As described heretofore, according to the invention, it is possible to reduce the axial length of the adjustable damping force generating mechanism, thereby decreasing the overall axial length of the hydraulic damper. Further, it is possible to prevent unbalanced hydraulic force acting on the rotary valve, thereby reducing the operating force necessary to rotate the rotary valve. Further, the check valve is assembled on the inner circumference of the rotary valve thereby improving the assembly operation, and the construction is simple, thereby improving productivity and reducing costs.
|Cited Patent||Filing date||Publication date||Applicant||Title|
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|US4463839 *||Nov 4, 1982||Aug 7, 1984||Tokico Ltd.||Hydraulic damper|
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|FR525481A *||Title not available|
|FR1224765A *||Title not available|
|GB753490A *||Title not available|
|JPS5940034A *||Title not available|
|Citing Patent||Filing date||Publication date||Applicant||Title|
|US4765445 *||Mar 26, 1987||Aug 23, 1988||Korber Ag||Shock absorber|
|US4765446 *||Feb 5, 1987||Aug 23, 1988||Tokico Ltd.||Hydraulic damper of adjustable damping force type|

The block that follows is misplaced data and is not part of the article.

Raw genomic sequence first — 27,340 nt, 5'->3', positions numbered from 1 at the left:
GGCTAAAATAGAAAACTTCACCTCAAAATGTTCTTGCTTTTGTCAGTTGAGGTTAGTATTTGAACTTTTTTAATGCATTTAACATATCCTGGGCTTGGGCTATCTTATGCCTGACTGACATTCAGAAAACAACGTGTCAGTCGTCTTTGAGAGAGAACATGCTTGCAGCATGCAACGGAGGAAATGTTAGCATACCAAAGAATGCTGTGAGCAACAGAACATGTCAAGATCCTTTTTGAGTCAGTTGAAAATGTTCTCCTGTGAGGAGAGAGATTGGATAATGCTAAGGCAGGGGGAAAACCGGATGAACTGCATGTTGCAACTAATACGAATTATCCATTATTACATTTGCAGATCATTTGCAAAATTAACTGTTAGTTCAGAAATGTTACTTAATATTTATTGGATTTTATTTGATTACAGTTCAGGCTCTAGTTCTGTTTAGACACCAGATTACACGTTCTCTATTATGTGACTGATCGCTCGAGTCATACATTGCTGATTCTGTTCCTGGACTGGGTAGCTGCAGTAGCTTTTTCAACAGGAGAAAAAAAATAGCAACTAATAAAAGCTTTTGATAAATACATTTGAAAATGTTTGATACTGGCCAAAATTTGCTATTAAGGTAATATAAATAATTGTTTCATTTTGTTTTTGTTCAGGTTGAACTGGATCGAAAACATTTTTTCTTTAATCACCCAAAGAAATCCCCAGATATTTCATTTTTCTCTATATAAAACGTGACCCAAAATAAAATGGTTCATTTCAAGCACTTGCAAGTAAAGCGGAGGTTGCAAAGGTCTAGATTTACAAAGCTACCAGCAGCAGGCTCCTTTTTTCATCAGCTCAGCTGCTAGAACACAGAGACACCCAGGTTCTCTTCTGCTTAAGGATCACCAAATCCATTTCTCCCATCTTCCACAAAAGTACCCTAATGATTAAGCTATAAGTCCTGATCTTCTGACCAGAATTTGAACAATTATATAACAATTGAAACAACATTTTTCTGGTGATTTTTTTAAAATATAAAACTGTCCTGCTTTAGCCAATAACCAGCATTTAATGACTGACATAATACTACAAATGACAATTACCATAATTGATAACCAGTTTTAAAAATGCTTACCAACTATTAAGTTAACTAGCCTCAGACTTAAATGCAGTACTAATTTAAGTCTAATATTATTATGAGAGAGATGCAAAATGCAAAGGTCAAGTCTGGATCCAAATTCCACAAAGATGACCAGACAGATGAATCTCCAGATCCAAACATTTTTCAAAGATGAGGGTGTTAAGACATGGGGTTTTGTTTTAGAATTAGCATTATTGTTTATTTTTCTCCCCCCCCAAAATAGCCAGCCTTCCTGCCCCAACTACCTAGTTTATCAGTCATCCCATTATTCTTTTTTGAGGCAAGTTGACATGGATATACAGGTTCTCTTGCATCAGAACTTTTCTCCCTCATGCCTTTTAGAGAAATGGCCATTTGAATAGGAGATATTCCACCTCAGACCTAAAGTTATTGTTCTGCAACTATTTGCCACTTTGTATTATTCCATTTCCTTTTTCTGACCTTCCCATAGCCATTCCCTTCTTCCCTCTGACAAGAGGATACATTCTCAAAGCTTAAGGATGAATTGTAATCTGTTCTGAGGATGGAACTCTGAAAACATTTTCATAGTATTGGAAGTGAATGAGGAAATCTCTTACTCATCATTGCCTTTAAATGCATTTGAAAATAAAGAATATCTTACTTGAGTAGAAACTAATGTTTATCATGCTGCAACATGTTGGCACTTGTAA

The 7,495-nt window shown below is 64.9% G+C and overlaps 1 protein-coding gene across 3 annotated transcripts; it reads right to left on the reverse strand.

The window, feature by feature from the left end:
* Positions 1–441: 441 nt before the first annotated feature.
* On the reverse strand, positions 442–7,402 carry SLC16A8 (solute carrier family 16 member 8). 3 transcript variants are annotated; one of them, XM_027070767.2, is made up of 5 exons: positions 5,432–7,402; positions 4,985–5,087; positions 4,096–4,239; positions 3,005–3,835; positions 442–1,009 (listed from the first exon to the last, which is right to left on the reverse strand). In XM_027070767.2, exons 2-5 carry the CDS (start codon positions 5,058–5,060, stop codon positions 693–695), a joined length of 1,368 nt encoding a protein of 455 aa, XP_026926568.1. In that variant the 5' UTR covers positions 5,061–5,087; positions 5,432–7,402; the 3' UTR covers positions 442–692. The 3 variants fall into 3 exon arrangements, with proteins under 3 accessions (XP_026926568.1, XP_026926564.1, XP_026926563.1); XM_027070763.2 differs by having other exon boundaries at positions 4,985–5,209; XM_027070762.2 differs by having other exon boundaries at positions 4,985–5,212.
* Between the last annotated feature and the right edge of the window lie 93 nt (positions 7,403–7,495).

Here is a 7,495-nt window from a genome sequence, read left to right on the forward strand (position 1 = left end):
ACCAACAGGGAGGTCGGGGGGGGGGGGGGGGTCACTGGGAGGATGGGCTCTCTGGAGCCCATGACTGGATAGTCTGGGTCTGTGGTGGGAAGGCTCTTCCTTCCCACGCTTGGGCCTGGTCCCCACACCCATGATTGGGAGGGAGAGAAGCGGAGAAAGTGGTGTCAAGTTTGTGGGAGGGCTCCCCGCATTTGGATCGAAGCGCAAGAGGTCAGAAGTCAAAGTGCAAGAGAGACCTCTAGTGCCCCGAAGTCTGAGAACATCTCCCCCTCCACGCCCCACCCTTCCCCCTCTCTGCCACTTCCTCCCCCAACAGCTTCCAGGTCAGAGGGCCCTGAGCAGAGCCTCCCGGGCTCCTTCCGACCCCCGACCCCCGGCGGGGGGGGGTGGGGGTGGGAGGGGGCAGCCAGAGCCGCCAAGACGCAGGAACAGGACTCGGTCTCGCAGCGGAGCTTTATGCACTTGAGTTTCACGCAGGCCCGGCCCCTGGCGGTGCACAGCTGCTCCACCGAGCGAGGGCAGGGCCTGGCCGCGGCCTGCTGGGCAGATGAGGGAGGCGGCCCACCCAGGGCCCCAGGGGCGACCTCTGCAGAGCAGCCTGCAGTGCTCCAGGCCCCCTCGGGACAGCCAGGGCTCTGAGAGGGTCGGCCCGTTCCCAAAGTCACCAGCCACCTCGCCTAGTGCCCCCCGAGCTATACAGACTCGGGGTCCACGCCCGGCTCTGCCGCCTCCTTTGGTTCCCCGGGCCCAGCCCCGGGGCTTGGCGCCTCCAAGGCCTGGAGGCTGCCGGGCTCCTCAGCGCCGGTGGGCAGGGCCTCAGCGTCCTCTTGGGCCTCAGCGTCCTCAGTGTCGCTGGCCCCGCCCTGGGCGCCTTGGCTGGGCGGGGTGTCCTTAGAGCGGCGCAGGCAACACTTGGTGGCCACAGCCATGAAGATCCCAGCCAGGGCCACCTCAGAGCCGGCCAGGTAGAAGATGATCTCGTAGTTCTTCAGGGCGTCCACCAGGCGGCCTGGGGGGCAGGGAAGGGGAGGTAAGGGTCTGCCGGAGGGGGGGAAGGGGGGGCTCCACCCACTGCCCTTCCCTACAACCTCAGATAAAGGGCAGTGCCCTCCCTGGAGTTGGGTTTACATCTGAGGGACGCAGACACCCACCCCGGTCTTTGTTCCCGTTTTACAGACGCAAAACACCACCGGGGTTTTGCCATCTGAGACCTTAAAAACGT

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|US4821851 *||Aug 21, 1987||Apr 18, 1989||General Motors Corporation||Damper with optimized adjustable valving for vehicle ride control|
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|US6978872||May 29, 2003||Dec 27, 2005||Progressive Suspension Inc.||Hydraulic dampers with pressure regulated control valve|
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|US20040020730 *||May 29, 2003||Feb 5, 2004||Progressive Suspension, Inc.,||Hydraulic dampers with pressure regulated control valve|
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|US20070051573 *||Nov 8, 2004||Mar 8, 2007||Norgaard Bret M||Fluid flow regulation of a vehicle shock absorber/damper|
|US20090140475 *||Jan 23, 2009||Jun 4, 2009||Turner Technology Group||Hydraulic dampers with pressure regulated control valve|
|WO2003102426A2 *||May 29, 2003||Dec 11, 2003||Progressive Suspension, Inc.||Hydraulic dampers with pressure regulated control valve and secondary piston|
|WO2003102426A3 *||May 29, 2003||Feb 19, 2004||Progressive Suspension Inc||Hydraulic dampers with pressure regulated control valve and secondary piston|
|U.S. Classification||188/282.4, 251/310, 188/322.15, 137/516.11, 137/512.15|
|International Classification||F16F9/44, F16F9/46, F16F9/50, B60G13/06|
|Cooperative Classification||Y10T137/784, Y10T137/7859, F16F9/468|
|Jun 19, 1985||AS||Assignment|
Owner name: TOKICO LTD., 6-3, FUJIMI 1-CHOME, KAWASAKI-KU, KAW
Free format text: ASSIGNMENT OF ASSIGNORS INTEREST.;ASSIGNOR:IMAIZUMI, TOMIO;REEL/FRAME:004420/0278
Effective date: 19850607
Owner name: TOKICO LTD., JAPAN
Free format text: ASSIGNMENT OF ASSIGNORS INTEREST;ASSIGNOR:IMAIZUMI, TOMIO;REEL/FRAME:004420/0278
Effective date: 19850607
|Aug 15, 1990||FPAY||Fee payment|
Year of fee payment: 4
|Aug 8, 1994||FPAY||Fee payment|
Year of fee payment: 8
|Sep 15, 1998||REMI||Maintenance fee reminder mailed|
|Feb 21, 1999||LAPS||Lapse for failure to pay maintenance fees|
|May 4, 1999||FP||Expired due to failure to pay maintenance fee|
Effective date: 19990224